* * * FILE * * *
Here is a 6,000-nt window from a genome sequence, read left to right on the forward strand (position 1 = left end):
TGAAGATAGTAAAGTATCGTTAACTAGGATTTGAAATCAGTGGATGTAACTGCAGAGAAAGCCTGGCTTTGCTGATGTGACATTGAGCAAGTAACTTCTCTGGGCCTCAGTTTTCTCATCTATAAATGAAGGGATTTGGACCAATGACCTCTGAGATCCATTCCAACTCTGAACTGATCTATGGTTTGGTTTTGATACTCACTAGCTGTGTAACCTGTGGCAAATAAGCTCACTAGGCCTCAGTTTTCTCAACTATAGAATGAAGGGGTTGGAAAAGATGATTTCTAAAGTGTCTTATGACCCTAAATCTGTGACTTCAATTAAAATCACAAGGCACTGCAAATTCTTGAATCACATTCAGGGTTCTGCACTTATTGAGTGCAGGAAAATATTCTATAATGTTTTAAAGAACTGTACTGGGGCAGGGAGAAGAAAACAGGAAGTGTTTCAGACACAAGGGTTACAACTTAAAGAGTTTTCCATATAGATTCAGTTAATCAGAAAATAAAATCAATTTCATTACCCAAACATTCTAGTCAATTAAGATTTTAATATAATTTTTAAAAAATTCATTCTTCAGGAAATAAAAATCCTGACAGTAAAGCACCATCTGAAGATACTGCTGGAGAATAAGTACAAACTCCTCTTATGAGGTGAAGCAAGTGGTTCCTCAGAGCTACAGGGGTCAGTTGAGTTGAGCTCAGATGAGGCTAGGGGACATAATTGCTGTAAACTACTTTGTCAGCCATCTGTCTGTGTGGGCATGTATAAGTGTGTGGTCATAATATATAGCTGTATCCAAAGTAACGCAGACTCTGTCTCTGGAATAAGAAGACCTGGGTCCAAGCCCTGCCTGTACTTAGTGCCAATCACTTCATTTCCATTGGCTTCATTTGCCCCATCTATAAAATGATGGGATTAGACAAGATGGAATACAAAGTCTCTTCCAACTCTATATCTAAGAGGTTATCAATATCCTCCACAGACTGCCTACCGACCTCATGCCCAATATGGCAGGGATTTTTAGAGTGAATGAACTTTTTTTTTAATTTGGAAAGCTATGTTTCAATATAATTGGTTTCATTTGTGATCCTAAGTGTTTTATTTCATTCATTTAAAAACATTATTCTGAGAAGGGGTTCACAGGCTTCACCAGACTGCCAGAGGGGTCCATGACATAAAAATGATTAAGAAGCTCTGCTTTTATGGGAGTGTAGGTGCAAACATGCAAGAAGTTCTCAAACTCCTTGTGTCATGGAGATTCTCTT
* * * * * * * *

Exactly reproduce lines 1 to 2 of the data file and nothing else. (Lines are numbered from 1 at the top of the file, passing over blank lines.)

Here is a 6,000-nt window from a genome sequence, read left to right on the forward strand (position 1 = left end):
TGAAGATAGTAAAGTATCGTTAACTAGGATTTGAAATCAGTGGATGTAACTGCAGAGAAAGCCTGGCTTTGCTGATGTGACATTGAGCAAGTAACTTCTCTGGGCCTCAGTTTTCTCATCTATAAATGAAGGGATTTGGACCAATGACCTCTGAGATCCATTCCAACTCTGAACTGATCTATGGTTTGGTTTTGATACTCACTAGCTGTGTAACCTGTGGCAAATAAGCTCACTAGGCCTCAGTTTTCTCAACTATAGAATGAAGGGGTTGGAAAAGATGATTTCTAAAGTGTCTTATGACCCTAAATCTGTGACTTCAATTAAAATCACAAGGCACTGCAAATTCTTGAATCACATTCAGGGTTCTGCACTTATTGAGTGCAGGAAAATATTCTATAATGTTTTAAAGAACTGTACTGGGGCAGGGAGAAGAAAACAGGAAGTGTTTCAGACACAAGGGTTACAACTTAAAGAGTTTTCCATATAGATTCAGTTAATCAGAAAATAAAATCAATTTCATTACCCAAACATTCTAGTCAATTAAGATTTTAATATAATTTTTAAAAAATTCATTCTTCAGGAAATAAAAATCCTGACAGTAAAGCACCATCTGAAGATACTGCTGGAGAATAAGTACAAACTCCTCTTATGAGGTGAAGCAAGTGGTTCCTCAGAGCTACAGGGGTCAGTTGAGTTGAGCTCAGATGAGGCTAGGGGACATAATTGCTGTAAACTACTTTGTCAGCCATCTGTCTGTGTGGGCATGTATAAGTGTGTGGTCATAATATATAGCTGTATCCAAAGTAACGCAGACTCTGTCTCTGGAATAAGAAGACCTGGGTCCAAGCCCTGCCTGTACTTAGTGCCAATCACTTCATTTCCATTGGCTTCATTTGCCCCATCTATAAAATGATGGGATTAGACAAGATGGAATACAAAGTCTCTTCCAACTCTATATCTAAGAGGTTATCAATATCCTCCACAGACTGCCTACCGACCTCATGCCCAATATGGCAGGGATTTTTAGAGTGAATGAACTTTTTTTTTAATTTGGAAAGCTATGTTTCAATATAATTGGTTTCATTTGTGATCCTAAGTGTTTTATTTCATTCATTTAAAAACATTATTCTGAGAAGGGGTTCACAGGCTTCACCAGACTGCCAGAGGGGTCCATGACATAAAAATGATTAAGAAGCTCTGCTTTTATGGGAGTGTAGGTGCAAACATGCAAGAAGTTCTCAAACTCCTTGTGTCATGGAGATTCTCTT